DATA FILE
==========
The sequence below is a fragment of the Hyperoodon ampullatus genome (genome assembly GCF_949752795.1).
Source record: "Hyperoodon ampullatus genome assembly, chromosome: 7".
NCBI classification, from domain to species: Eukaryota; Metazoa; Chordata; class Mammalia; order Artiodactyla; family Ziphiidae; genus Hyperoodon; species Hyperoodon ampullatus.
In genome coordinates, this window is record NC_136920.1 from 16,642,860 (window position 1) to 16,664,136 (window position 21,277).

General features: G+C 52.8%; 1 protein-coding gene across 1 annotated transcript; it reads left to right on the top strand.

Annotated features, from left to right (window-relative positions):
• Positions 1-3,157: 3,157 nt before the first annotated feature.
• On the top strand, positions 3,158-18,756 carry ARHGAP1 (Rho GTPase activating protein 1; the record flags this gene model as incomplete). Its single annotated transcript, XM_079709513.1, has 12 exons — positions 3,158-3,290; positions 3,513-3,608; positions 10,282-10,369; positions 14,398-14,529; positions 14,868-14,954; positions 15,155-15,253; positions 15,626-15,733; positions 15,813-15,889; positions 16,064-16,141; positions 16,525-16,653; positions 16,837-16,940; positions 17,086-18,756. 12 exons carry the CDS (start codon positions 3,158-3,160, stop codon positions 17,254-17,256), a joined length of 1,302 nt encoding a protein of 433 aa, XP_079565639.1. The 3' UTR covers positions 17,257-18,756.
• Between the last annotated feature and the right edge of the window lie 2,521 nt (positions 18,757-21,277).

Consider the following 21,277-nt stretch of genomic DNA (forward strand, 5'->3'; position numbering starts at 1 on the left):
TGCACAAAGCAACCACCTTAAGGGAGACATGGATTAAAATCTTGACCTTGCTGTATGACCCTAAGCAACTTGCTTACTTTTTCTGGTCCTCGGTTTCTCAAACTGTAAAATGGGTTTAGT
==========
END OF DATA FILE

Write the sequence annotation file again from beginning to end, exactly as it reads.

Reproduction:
The sequence below is a fragment of the Hyperoodon ampullatus genome (genome assembly GCF_949752795.1).
Source record: "Hyperoodon ampullatus genome assembly, chromosome: 7".
NCBI classification, from domain to species: Eukaryota; Metazoa; Chordata; class Mammalia; order Artiodactyla; family Ziphiidae; genus Hyperoodon; species Hyperoodon ampullatus.
In genome coordinates, this window is record NC_136920.1 from 16,642,860 (window position 1) to 16,664,136 (window position 21,277).

General features: G+C 52.8%; 1 protein-coding gene across 1 annotated transcript; it reads left to right on the top strand.

Annotated features, from left to right (window-relative positions):
• Positions 1-3,157: 3,157 nt before the first annotated feature.
• On the top strand, positions 3,158-18,756 carry ARHGAP1 (Rho GTPase activating protein 1; the record flags this gene model as incomplete). Its single annotated transcript, XM_079709513.1, has 12 exons — positions 3,158-3,290; positions 3,513-3,608; positions 10,282-10,369; positions 14,398-14,529; positions 14,868-14,954; positions 15,155-15,253; positions 15,626-15,733; positions 15,813-15,889; positions 16,064-16,141; positions 16,525-16,653; positions 16,837-16,940; positions 17,086-18,756. 12 exons carry the CDS (start codon positions 3,158-3,160, stop codon positions 17,254-17,256), a joined length of 1,302 nt encoding a protein of 433 aa, XP_079565639.1. The 3' UTR covers positions 17,257-18,756.
• Between the last annotated feature and the right edge of the window lie 2,521 nt (positions 18,757-21,277).

Consider the following 21,277-nt stretch of genomic DNA (forward strand, 5'->3'; position numbering starts at 1 on the left):
TGCACAAAGCAACCACCTTAAGGGAGACATGGATTAAAATCTTGACCTTGCTGTATGACCCTAAGCAACTTGCTTACTTTTTCTGGTCCTCGGTTTCTCAAACTGTAAAATGGGTTTAGT